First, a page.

Further restrictions with regard to primates include use of only purpose-bred primates from self-sustaining colonies (dependent on a feasibility study that will take at least 11 years); retrospective assessments of all projects using primates; and annual inspections of all breeders, suppliers, and users of primates. The Directive also specifically allows Member States to ban the use of primates in procedures involving severe pain, suffering, or distress that are likely to be long-lasting and cannot be ameliorated.
The future use of primates in Europe will depend not only on the transposition of the Directive. Court cases will also influence the application of the law, and already have to some extent in Germany and Switzerland, where invasive brain research using primates was challenged on ethical grounds.
Both cases involved similar research in which electrodes were surgically inserted into the brains of monkeys, who were strapped in chairs and had bolts cemented to their skulls to keep their heads still. Each animal spent hours concentrating on a screen and performing visual tasks for the experiments, and cooperation of the monkeys was forced by restricting drinking water. Brain activity was recorded, and at the conclusion of the experiments, the monkeys were killed.
In each country, new legal concepts deriving from constitutional amendments re-evaluating animal rights are being tested.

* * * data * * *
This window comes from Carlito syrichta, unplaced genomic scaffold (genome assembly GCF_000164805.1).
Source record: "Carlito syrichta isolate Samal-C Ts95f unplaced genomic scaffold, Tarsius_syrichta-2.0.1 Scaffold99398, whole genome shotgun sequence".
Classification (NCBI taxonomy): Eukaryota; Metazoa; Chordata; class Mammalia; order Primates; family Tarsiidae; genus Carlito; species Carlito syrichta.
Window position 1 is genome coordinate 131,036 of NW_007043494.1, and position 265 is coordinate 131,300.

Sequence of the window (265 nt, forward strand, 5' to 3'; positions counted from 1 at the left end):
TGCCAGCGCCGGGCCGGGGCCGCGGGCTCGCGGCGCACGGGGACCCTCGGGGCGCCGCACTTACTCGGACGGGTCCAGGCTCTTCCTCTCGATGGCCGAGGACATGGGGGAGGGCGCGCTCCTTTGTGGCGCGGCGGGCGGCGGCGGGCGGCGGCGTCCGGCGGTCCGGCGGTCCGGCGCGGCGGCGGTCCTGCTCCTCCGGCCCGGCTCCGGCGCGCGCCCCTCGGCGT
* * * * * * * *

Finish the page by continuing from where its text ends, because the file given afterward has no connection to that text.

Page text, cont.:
In Germany, for example, the Constitution guarantees freedom of research. In 2002, the German Constitution was amended to include animal protection as a target provision. This meant an upgrade of animal welfare against freedom of research. Consequently, in 2008, when a researcher applied to continue invasive brain research in monkeys, the Health Authority ruled that the suffering of the primates outweighed the possible benefit for the community, and denied a new license. The researcher filed suit against the Authority's decision at the local Administrative Court and applied successfully for a preliminary injunction to continue his experiments until the decision. In May 2010, the Court overturned the denial of the license by the Authority. It did not issue a blanket license, however, but ruled that the Authority had to re-evaluate the case. The Authority appealed, and the case is pending. Probably the argument will have to be decided by the German Constitutional Court or even the European Court of Justice.
In Switzerland, the Constitution has explicitly protected the dignity of animals since 1992. Also, the Canton of Zurich permits appeals against animal experimentation licenses. Based on this unique legal situation, the Cantonal Advisory Committee on animal experimentation filed appeals against two licenses for invasive brain research in macaques to the Cantonal Council in 2006. Both appeals were approved and the experiments banned. The researchers appealed, first to the Cantonal Council, and when it upheld the ban, to the Canton's Administrative Court. It, too, upheld the ban and the researchers appealed to the Swiss Supreme Court, which confirmed the ruling in both cases. This is the first successful appeal against a license for animal experimentation, and the first time that dignity of animals and the violation thereof has been acknowledged to be legally significant.A general prohibition of primate use in experiments may not be realizable when transposing the new Directive into national law. Animal protection organizations, therefore, are advocating that authorization policies should at least aim at approving primate experiments only in quite exceptional circumstances and only after thorough scrutiny of each individual case. AV